A hundred years ago, suffragists lobbied to win women the right to vote. Linguistically speaking, though, suffrage isn’t about “suffering.” It’s from a Latin word that involves voting. Plus: military cadences often include Jody calls, rhyming verses about the mythical guy who steals your sweetheart while you’re off serving the country. But just who is Jody, anyway? And, maybe you’ve resolved to read more books this year. But how to ensure your success? Maybe start by rearranging your bookshelves for easier viewing. And think of reading like physical fitness: Sneak in a little extra activity here and there, and you’ll reach your goal before you know it. Also, bless your heart, baby blue, a brain teaser about the words no and not, wall stretcher, desire path, neckdown, sneckdown, and can’t dance, and too wet to plow, and more.
This episode first aired February 8, 2020.
The 5-Minute Linguist is a book of short, accessible essays by linguists who answer the questions they commonly hear from laypersons. For example, what’s the difference between a language and a dialect? What causes someone to have a foreign accent? The book is based on an annual competition held by the Linguistic Society of America.
Ronna from Jackson, Wyoming, asks about the word suffrage, meaning “the right to vote.” It goes back to the Latin word suffragium, which in ancient Rome meant a “voting tablet,” but beyond that, this word’s origins are murky. In the U.S., women pushing for the right to vote a century ago were known as suffragists; in Britain, they were derisively referred to with the diminutive, suffragette.
Colin in West Hartford, Connecticut, says his teenagers admiringly use the word dirty to describe a great athlete, and use filthy to describe one who’s especially talented. Although this positive usage of originally negative words may sound new, both words have been used as intensifiers for well over 100 years.
Following up on our conversation about practical jokes played on newbies in the workplace, a San Diego, California, listener shares his own story about being sent on an errand to find a wall stretcher.
Quiz Guy John Chaneski’s puzzle is about words that begin with the letters N-O and N-O-T. For example, figure out what two terms are clued by the following sentence: I’m not taking off my hat, but I feel like I’m falling asleep.
Paul in Dryden, New York, says when he lived in Tennessee, he knew that when someone began a sentence with Bless his heart, that phrase would usually be followed by the word but, plus a criticism of that person. Now that he’s living in New York State, he finds people preface those criticisms differently, usually with a phrase like Now don’t get me wrong. Why do people use these kinds of conversational softeners? Do these linguistic hedges vary from region to region?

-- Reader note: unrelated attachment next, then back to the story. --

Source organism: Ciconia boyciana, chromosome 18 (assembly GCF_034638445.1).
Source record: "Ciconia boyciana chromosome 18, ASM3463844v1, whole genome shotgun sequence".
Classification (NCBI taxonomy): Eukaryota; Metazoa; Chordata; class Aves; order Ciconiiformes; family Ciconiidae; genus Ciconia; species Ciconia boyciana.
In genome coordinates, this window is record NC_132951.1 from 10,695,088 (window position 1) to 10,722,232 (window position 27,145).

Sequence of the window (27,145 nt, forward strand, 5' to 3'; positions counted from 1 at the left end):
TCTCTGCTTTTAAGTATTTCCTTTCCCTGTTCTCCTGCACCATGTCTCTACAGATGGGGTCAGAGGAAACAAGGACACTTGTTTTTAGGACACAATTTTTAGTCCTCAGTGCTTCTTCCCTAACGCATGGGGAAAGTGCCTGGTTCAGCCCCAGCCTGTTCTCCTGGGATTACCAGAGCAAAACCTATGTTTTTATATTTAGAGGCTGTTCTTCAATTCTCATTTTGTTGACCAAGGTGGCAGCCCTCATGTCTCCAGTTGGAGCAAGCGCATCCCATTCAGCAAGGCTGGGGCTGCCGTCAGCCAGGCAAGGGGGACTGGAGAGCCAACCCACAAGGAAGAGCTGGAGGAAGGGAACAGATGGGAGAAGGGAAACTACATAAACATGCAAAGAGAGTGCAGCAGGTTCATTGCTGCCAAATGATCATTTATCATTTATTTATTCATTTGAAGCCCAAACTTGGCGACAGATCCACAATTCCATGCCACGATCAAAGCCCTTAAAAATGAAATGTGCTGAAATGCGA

After our discussion about altered signs with new meanings, Kitty from Burlington, Vermont, shares a funny story about the letters on the side of a rental truck.
Danil, a ninth-grader in Traverse City, Michigan, says his class is curious about the term baby blue. This color name apparently has to do with the pale eye color of some newborn babies. A poem reprinted in newspapers across the United States in the 1860s included the phrase eyes of baby blue and may have helped popularize the term.
In the Scots language, pree means “to taste” or “sample.” If you pree someone’s mouth, then you give them a kiss on the lips. It’s a variant of the word prove, and cognate with Spanish probar, to “taste.”
If you’re determined to increase the number of books you read in a year, there are lots of strategies, such as rearranging the location of your bookshelves and thinking of reading the same way you think about trying to get in 10,000 steps every day.
Jody calls are military cadences based on the exploits of Jody, an imaginary character blamed for all the things that might go wrong back home while a soldier is deployed, such as losing one’s girlfriend or car. In a master’s thesis, University of Massachusetts graduate student Travis Salley argues that such call-and-response marching songs are largely rooted in the African-American musical tradition. The origin of the Jody character himself is unclear although slang expert David Maurer posited a connection with a character in California prison slang.
Like Bott’s dots and cat’s eyes, the word neckdown comes from the language of traffic flow regulation. A neckdown is an extension of a curb that widens the path for pedestrians and slows moving vehicles. Also called curb extensions, bulb-outs, bump-outs, and elephant ears, they’re a means of slowing traffic without using signs or lights. A sneckdown is a neckdown naturally formed by cars driving on snowy streets.
Mike in Nicholasville, Kentucky, remembers that his grandfather sometimes accepted an invitation with Can’t dance, and too wet to plow meaning that he “might as well.” A longer version goes Can’t dance, never could sing, and it’s too wet to plow, and the idea is that if a field is too wet, it’s impossible to accomplish the work of plowing, so any alternative activity is welcome.
Music Used in the Episode
|Sweet Soul Music||Mohawks||Champ||Pauma|
|Dr. Jeckyll and Mr. Hyde Park||Mohawks||Champ||Pauma|
|Tidal Stream||Piero Umiliani||Il Corpo||Sound Work Shop|
|In The End||Piero Umiliani||Il Corpo||Sound Work Shop|
|Rocky Mountain Roundabout||Mohawks||Champ||Pauma|
|Volcano Vapes||Sure Fire Soul Ensemble||Out On The Coast||Colemine Records|